From the point of view of the delight of writing or reading, and equally from the point of view of marketing, there can be many benefits to choosing one setting over another. However, from the point of view of plot, there are exactly two: the setting is the starting off point for the chain of events, and the setting opens and closes a set of possibilities. Gandalf cannot arrive in Hobbitton in a sports car, however, Toad can arrive at Toad Hall in one. George Smiley can (at times) call on the resources of the Foreign and Commonwealth Office in his pursuit of Karla, but he cannot call on the Ministry for Magic. On the other hand, James Bond can leave a trail of corpses and devastation behind him (more so in the films than in the books), but the death of a single child is enough to put the future of Hogwarts in jeopardy.
Some stories cannot function without their setting. The Lord of the Rings would, for example, make no sense whatsoever in any context other than Middle-Earth. Some stories can be transposed from one setting to a parallel setting. Hamlet can be set in almost any court at any time in history, but, outside of a court setting with the twin aspects of the absolute power of the monarch alongside the need to satisfy absolute custom, tradition and law, it does not really work. On the other hand, wherever two daft youngsters are willing to risk all for love, some version of Romeo and Juliet can erupt. Literary critics talk sagely about universal themes, but, in fact, the themes of Hamlet and Macbeth are less universal than those of Romeo and Juliet, since they cannot so easily be transposed. Nonetheless, it would be a brave critic who tried to make the case that Romeo and Juliet was a better play. The Name of the Rose is as completely grounded in its setting as Harry Potter is in Hogwarts or Bilbo Baggins in Middle Earth, but its setting, although richly imagined, is based on the very best scholarship about the period. Its nearest neighbour, the Brother Cadfael mysteries, however, is no more (and, indeed, no less) than a series of detective stories set in the anarchy of Stephen and Mathilda, and each is glossed on the cover as ‘a medieval whodunnit’. Numerous versions of Agatha Christie’s ‘Ten Little Niggers’ have been filmed, and the novel was eventually republished (for obvious reasons) as ‘And then there were none’, since the overt racism of the rhyme on which the novel is based is not necessary to the story. As well as the explicit refilming, the plot device of a secluded location in which ten guilty characters face poetic justice has been used again and again in episodes of television series which have no other connection with Agatha Christie.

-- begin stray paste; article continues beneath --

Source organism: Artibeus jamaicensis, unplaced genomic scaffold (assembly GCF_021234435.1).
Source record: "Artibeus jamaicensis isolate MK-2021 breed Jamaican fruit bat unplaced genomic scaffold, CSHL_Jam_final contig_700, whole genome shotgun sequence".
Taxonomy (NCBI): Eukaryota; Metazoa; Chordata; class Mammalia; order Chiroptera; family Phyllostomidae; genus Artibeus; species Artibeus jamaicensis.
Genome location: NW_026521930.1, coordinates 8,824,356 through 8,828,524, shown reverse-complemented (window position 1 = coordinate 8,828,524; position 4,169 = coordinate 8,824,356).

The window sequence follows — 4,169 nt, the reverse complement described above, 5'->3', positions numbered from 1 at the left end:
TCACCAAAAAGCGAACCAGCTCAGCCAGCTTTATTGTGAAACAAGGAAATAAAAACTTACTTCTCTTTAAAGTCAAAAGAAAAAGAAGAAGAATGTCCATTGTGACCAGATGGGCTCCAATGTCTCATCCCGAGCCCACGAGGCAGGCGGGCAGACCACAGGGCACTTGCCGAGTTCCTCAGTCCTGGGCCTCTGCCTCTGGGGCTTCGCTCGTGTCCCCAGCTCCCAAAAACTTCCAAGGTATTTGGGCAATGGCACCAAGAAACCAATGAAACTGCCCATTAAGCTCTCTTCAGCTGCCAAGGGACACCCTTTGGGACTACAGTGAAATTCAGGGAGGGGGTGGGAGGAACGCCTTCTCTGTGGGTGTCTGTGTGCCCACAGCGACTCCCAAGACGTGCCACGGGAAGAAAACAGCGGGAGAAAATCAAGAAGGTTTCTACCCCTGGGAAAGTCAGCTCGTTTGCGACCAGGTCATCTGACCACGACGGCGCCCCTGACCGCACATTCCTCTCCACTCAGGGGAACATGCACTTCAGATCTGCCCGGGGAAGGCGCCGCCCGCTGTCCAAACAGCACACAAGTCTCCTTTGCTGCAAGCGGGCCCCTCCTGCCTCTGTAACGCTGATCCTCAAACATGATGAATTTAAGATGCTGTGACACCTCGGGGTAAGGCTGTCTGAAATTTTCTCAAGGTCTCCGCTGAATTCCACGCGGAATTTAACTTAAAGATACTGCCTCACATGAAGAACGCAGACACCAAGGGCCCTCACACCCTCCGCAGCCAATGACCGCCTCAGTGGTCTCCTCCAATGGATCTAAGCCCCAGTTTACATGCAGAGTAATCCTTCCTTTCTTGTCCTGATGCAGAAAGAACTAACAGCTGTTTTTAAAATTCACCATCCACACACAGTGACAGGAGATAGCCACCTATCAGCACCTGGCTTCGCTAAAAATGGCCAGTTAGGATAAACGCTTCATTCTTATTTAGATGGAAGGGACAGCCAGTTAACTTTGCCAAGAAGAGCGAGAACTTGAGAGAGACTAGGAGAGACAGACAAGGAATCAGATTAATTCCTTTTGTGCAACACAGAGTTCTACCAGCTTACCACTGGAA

Beginning writers often invest far too heavily in the setting. This is surely because beginning writers (unless triggered by a commissioned job and the compelling need to pay the bills) try to write like the books they enjoy reading. One of the things that sticks most strongly in our minds is the wonderful settings of some of our favourite books. If only we can create a setting which is rich enough, we reason, all kinds of things will start to happen from it. In fact, the converse is generally (although not always) true. The most exuberant books of recent times in terms of settings are surely the Harry Potter series. The immediate attraction, long before we discover really anything about the plot, is the extraordinarily vivid, detailed and original setting. But in this we are misled: although it may look as though J K Rowling is engaging in a triumph of scene over plot, the reverse is true. Virtually everything which appears at first reading to be irrelevant detail becomes crucial to some aspect of the plot later on. The Harry Potter series is as carefully plotted as any Dickens novel, and not a spell, not a rememberall, not a howler, nor a minor character is wasted.